Vowing to combat patent trolls, the White House recently announced a series of executive actions. What do the changes mean for technology companies and patent attorneys?
Few government agencies determine the fate of innovative product ideas in this country more than the Department of Commerce's US Patent and Trademark Office. Officials at the USPTO, however, have struggled in recent years to combat a darker side of American ingenuity: entrepreneurs and litigators who use the fear of costly patent lawsuits to generate profits.
Vowing to combat these so-called patent trolls, on February 20 the White House announced a series of executive actions that, most technology companies and patent attorneys agree, is a step in the right direction.
Among other measures, the White House and the USPTO:
• established new educational and legal resources to help inventors and others caught in patent disputes,
• drafted new rules requiring patent owners to disclose more detail about who has investment interests in their patents, making it harder for the trolls to hide behind shell companies, and
• launched a crowdsourcing initiative that makes it easier for companies, experts, and the general public to submit hard-to-find "prior art," essentially technical evidence that would help USPTO examiners and patent applicants determine whether an invention is truly novel.
President Obama has taken a harsh view of how some companies have exploited patent laws in ways the USPTO never intended. "They're just trying to essentially leverage and hijack somebody else's idea and see if they can extort some money out of them," the president said a year ago, promising to build on patent reforms enacted in 2011 by the Leahy-Smith America Invents Act.
Even Washington skeptics say these announced actions set some novel precedents for the USPTO. For the most part, the USPTO has stuck to its role examining and administering patents, leaving the litigation of patents to the courts, says Washington patent attorney Michael Messinger, of Sterne, Kessler, Goldstein & Fox.
USPTO Patent Litigation Toolkit.
That's changed with the introduction last week of a Patent Litigation Toolkit on the USPTO's website designed to help companies and individuals who "find themselves being sued or are on the receiving end of a [royalty] demand letter," Messinger says.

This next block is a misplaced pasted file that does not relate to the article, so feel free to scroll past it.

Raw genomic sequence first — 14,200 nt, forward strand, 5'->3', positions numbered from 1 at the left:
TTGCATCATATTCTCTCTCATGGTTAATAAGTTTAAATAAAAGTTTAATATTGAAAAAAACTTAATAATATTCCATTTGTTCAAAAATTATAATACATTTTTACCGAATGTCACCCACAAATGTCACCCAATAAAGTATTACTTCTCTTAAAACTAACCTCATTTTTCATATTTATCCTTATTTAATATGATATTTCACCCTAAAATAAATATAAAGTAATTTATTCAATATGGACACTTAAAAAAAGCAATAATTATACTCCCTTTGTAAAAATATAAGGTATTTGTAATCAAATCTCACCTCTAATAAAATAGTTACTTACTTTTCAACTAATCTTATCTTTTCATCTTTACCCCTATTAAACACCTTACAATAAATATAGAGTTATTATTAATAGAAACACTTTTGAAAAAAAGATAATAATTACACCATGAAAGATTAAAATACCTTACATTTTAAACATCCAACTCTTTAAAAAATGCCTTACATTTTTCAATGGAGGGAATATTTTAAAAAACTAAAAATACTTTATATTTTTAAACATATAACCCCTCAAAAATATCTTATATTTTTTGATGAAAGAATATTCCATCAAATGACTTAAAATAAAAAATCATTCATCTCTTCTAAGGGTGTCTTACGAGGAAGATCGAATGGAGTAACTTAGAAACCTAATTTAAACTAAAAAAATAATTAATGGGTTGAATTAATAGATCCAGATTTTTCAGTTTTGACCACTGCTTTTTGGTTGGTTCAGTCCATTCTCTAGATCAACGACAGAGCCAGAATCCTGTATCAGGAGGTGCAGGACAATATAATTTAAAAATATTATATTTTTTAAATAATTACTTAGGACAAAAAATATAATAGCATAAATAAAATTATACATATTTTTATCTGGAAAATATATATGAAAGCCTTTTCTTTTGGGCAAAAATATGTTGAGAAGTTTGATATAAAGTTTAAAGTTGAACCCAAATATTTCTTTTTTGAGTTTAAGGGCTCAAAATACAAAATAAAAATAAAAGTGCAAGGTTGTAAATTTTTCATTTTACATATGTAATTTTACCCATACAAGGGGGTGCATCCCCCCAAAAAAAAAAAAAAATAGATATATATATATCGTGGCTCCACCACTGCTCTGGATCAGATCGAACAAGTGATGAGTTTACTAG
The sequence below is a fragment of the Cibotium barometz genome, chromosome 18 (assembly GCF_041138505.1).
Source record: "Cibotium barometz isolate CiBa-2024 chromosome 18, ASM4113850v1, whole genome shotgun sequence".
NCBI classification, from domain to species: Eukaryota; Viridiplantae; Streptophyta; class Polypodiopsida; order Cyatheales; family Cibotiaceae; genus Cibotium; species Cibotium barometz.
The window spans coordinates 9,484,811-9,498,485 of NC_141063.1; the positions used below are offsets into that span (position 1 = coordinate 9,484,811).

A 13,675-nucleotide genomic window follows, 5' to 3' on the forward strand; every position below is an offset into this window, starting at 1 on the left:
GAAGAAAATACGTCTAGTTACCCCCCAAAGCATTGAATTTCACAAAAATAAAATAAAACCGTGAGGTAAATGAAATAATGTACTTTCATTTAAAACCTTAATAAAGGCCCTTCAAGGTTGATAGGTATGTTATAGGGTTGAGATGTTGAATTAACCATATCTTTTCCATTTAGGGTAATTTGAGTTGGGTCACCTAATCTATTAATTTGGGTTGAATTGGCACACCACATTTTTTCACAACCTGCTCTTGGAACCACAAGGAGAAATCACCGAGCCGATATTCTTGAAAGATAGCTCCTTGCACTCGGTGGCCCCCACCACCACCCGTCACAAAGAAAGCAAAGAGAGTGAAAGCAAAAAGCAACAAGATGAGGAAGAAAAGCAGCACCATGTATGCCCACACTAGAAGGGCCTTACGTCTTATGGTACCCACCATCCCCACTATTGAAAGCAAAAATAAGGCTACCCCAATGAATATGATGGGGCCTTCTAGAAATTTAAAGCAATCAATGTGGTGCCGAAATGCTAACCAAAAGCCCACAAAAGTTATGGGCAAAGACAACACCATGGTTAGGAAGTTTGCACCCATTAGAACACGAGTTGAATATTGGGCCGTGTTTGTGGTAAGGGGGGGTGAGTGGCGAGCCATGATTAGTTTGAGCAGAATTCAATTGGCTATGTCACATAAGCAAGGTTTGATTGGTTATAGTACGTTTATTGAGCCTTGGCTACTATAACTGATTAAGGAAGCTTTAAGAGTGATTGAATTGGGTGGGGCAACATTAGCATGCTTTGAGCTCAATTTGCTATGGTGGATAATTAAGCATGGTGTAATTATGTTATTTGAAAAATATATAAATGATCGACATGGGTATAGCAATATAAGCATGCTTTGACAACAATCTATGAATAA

The new section includes advice on determining whether or not you are infringing a patent and recommendations on how to respond to a lawsuit. It also provides a variety of resources, including links to legal aid groups, sites that track patent lawsuits and the companies that initiate them, Q&A forums on patent issues, and numerous public and private sector organizations offering assistance.
The USPTO also took the unusual step of appointing a full-time pro bono legal coordinator and calling on members of the patent bar to help inventors who lack legal representation. The website still "encourages people to contact their patent attorney," Messinger says, "but it's a step forward for the public... and IT leaders will benefit from the expanded number of resources."
The administration also hopes to crack down on abusive patent litigation practices with new rules designed to expose those who have a stake in patent assertion cases, including investors who hide behind shell companies. "The new rules introduce the concept of attributable ownership," says Messinger, calling it a material improvement. "A lot of parties are supportive of this move."
The White House also took aim at one of the USPTO's biggest challenges: finding the technical information examiners need to determine whether an invention is truly novel. Borrowing a page from the Obama administration's campaign playbook, patent officials are expanding crowdsourcing efforts
Wyatt Kash is a former Editor of InformationWeek Government, and currently VP for Content Strategy at ScoopMedia. He has covered government IT and technology trends since 2004, as Editor-in-Chief of Government Computer News and Defense Systems (owned by The Washington Post ... View Full Bio